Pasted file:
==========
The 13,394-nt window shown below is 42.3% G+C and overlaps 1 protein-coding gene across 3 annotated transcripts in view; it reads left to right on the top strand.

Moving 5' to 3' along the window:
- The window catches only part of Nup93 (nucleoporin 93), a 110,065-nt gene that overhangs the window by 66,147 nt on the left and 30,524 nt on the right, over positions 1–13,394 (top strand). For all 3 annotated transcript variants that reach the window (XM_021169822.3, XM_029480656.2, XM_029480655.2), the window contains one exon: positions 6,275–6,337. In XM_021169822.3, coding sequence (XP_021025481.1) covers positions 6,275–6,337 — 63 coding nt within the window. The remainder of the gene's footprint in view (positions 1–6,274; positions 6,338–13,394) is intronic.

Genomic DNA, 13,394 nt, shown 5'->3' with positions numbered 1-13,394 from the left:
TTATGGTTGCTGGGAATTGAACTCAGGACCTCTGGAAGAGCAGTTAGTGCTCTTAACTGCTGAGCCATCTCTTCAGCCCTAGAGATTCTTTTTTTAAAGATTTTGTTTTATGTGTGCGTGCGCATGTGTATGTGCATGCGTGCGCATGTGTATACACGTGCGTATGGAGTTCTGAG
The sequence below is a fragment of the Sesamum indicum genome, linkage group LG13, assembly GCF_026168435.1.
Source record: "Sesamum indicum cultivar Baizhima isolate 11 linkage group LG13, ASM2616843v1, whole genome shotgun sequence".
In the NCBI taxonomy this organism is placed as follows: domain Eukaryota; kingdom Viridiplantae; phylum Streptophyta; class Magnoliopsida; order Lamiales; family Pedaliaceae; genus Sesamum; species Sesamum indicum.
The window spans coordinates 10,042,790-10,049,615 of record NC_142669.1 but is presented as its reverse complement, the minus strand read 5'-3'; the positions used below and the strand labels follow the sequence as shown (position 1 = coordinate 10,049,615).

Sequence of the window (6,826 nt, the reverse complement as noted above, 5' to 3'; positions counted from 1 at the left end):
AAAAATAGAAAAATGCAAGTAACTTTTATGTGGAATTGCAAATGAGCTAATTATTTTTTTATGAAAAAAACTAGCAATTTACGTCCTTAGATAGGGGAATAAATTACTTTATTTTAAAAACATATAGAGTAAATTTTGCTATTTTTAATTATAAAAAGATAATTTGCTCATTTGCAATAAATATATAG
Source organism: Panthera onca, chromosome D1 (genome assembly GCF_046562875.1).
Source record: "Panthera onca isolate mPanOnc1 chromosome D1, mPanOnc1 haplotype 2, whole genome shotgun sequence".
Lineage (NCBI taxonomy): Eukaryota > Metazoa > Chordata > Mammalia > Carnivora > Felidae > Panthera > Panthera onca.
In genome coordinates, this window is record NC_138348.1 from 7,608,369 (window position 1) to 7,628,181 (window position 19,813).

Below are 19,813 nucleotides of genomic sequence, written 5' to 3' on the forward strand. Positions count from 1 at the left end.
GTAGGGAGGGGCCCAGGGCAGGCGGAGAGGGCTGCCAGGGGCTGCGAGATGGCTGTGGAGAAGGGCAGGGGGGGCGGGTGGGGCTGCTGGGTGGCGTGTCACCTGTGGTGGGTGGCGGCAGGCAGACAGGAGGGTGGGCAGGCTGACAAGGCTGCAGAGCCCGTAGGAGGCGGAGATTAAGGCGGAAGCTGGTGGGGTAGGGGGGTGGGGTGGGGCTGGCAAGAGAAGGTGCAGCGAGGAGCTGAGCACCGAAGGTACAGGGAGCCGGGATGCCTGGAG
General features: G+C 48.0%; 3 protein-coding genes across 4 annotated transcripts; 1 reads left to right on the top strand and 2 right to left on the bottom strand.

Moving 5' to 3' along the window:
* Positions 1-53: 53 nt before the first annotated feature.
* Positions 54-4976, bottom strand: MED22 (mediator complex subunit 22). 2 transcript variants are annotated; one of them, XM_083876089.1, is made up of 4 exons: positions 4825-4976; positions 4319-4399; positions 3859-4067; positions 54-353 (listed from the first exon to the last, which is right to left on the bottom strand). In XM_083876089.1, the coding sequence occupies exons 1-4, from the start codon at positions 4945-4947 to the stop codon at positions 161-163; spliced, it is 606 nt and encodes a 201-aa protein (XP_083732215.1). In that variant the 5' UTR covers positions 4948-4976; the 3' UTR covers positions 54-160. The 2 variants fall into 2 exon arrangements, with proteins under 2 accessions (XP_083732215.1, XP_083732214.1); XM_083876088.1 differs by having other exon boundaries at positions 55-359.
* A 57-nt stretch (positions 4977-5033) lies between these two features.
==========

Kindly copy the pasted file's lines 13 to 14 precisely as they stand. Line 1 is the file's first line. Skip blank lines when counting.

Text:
Source record: "Panthera onca isolate mPanOnc1 chromosome D1, mPanOnc1 haplotype 2, whole genome shotgun sequence".
Lineage (NCBI taxonomy): Eukaryota > Metazoa > Chordata > Mammalia > Carnivora > Felidae > Panthera > Panthera onca.